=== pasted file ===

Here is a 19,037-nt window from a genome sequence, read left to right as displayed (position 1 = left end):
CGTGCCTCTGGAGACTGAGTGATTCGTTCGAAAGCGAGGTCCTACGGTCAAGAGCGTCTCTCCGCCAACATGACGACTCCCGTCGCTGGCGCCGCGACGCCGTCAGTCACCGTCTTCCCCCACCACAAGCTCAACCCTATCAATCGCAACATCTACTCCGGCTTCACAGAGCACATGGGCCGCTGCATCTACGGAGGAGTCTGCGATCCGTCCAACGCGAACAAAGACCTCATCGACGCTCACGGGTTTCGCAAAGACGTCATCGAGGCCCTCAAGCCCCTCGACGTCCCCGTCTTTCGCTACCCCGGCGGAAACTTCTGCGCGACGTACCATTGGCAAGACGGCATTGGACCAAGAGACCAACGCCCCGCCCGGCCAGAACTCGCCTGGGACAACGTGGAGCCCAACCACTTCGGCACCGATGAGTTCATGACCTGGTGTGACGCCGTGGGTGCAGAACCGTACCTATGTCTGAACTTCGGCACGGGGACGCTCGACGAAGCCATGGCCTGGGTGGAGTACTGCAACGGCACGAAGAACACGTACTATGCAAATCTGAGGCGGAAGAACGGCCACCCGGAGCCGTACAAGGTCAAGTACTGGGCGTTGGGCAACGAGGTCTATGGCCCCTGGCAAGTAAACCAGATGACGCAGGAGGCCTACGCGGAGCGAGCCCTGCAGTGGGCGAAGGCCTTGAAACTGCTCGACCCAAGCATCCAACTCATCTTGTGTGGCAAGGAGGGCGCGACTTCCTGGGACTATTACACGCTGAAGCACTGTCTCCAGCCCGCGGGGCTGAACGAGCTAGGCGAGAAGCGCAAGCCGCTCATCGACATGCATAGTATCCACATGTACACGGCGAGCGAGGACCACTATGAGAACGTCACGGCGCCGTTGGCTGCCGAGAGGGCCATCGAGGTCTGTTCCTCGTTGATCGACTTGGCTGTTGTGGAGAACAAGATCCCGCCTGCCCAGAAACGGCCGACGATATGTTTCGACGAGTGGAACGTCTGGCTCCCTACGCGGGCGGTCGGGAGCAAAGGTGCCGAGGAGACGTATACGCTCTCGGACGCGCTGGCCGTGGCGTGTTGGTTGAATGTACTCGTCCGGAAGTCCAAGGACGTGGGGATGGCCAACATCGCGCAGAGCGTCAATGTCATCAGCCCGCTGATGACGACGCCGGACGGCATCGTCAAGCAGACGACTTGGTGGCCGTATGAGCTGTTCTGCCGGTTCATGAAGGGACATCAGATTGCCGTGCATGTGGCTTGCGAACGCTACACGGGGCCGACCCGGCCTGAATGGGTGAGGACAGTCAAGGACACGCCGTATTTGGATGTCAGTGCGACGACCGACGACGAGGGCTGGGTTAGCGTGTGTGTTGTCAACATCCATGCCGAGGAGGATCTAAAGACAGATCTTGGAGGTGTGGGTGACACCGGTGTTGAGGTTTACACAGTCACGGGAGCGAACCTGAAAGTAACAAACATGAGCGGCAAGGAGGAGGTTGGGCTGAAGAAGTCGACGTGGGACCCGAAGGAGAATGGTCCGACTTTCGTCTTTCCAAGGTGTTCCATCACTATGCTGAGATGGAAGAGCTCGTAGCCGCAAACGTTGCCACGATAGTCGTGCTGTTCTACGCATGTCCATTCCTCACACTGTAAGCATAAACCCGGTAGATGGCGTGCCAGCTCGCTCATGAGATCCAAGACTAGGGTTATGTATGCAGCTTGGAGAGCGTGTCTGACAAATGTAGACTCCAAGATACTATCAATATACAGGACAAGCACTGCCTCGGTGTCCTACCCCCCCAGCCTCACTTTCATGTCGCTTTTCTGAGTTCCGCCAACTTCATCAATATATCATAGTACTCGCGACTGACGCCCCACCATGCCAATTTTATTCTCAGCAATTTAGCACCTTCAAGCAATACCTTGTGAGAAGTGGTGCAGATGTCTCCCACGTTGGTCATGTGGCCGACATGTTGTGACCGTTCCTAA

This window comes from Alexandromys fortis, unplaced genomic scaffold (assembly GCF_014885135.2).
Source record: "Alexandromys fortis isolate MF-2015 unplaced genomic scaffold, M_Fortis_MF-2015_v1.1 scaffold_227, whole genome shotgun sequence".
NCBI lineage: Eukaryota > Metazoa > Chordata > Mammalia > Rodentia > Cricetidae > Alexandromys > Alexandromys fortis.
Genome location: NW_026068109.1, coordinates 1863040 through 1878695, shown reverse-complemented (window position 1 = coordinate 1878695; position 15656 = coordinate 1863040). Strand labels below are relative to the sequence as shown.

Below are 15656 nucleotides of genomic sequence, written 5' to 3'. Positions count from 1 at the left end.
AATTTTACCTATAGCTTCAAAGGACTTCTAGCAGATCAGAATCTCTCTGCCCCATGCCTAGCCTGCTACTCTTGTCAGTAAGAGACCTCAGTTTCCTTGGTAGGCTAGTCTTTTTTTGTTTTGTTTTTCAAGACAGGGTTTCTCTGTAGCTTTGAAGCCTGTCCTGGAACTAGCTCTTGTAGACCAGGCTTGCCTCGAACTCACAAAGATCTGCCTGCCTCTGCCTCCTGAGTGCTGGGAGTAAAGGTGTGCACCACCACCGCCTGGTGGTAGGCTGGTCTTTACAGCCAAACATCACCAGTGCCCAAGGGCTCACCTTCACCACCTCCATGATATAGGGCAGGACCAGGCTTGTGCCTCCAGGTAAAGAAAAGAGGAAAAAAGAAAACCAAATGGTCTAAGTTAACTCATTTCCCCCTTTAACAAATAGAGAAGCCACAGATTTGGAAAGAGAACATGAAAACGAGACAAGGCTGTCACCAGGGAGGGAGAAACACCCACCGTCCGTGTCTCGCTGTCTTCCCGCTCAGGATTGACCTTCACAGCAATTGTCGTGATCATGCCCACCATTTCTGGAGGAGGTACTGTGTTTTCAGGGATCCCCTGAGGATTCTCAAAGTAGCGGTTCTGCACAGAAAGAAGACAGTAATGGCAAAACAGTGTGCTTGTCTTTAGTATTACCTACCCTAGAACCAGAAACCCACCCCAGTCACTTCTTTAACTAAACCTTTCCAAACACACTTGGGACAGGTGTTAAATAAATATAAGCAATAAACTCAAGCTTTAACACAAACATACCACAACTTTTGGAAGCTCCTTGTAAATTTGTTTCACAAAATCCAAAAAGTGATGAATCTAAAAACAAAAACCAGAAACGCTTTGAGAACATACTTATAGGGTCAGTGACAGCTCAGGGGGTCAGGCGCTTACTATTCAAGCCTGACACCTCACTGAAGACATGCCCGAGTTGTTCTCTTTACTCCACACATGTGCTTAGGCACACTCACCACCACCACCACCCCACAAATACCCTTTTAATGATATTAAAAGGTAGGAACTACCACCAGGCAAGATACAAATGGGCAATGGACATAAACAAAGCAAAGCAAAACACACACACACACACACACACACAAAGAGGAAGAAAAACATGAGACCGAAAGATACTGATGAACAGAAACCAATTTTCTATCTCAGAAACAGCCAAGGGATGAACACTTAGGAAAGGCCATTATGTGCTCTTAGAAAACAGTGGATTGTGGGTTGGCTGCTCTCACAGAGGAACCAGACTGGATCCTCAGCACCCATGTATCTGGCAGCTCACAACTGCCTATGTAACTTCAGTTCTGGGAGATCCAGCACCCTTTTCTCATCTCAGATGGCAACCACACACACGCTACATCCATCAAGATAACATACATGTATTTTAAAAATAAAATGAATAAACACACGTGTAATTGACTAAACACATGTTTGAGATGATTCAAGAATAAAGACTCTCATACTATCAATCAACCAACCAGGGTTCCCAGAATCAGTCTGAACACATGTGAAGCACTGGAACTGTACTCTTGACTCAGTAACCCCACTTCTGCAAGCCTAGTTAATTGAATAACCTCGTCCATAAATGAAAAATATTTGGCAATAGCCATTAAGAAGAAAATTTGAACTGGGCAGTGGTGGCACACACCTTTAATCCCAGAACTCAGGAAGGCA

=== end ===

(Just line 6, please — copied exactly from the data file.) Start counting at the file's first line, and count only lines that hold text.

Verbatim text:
Genome location: NW_026068109.1, coordinates 1863040 through 1878695, shown reverse-complemented (window position 1 = coordinate 1878695; position 15656 = coordinate 1863040). Strand labels below are relative to the sequence as shown.